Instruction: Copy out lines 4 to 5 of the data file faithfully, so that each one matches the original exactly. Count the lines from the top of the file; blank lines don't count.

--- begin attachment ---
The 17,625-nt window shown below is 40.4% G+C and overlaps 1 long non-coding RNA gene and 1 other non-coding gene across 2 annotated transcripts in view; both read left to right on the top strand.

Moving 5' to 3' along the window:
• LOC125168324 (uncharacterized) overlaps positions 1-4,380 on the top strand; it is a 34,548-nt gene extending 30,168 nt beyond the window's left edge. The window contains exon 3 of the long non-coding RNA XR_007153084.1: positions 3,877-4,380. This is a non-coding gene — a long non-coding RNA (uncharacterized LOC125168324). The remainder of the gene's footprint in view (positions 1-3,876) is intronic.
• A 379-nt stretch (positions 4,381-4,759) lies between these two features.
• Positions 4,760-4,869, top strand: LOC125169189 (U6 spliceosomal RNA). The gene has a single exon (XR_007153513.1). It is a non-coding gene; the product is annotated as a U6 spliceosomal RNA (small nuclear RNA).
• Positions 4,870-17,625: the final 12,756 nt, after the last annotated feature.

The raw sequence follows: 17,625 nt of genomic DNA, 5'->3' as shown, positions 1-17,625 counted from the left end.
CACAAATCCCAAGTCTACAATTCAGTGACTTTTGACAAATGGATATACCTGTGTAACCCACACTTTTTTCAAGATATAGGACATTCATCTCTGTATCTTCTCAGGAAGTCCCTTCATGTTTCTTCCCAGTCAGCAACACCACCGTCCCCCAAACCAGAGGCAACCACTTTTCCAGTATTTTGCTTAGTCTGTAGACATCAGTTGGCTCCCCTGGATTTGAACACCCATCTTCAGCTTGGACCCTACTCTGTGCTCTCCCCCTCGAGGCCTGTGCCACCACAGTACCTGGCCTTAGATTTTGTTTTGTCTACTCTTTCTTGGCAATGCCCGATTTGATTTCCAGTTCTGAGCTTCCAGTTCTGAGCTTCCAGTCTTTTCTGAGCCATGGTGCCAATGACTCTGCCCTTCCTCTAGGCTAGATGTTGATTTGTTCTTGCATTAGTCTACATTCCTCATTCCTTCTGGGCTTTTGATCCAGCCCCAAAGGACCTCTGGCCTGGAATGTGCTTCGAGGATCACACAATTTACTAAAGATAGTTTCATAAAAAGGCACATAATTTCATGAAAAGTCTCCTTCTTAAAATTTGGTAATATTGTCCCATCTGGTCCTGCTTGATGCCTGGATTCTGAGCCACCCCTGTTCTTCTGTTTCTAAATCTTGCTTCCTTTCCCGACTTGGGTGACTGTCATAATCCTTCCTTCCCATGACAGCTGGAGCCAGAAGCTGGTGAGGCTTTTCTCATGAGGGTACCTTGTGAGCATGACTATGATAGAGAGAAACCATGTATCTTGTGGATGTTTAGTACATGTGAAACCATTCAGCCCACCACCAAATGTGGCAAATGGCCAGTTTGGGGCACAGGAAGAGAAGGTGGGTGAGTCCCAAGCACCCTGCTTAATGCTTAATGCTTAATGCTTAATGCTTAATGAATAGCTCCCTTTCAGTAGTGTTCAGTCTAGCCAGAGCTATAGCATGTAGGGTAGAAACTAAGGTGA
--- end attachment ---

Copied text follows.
• A 379-nt stretch (positions 4,381-4,759) lies between these two features.
• Positions 4,760-4,869, top strand: LOC125169189 (U6 spliceosomal RNA). The gene has a single exon (XR_007153513.1). It is a non-coding gene; the product is annotated as a U6 spliceosomal RNA (small nuclear RNA).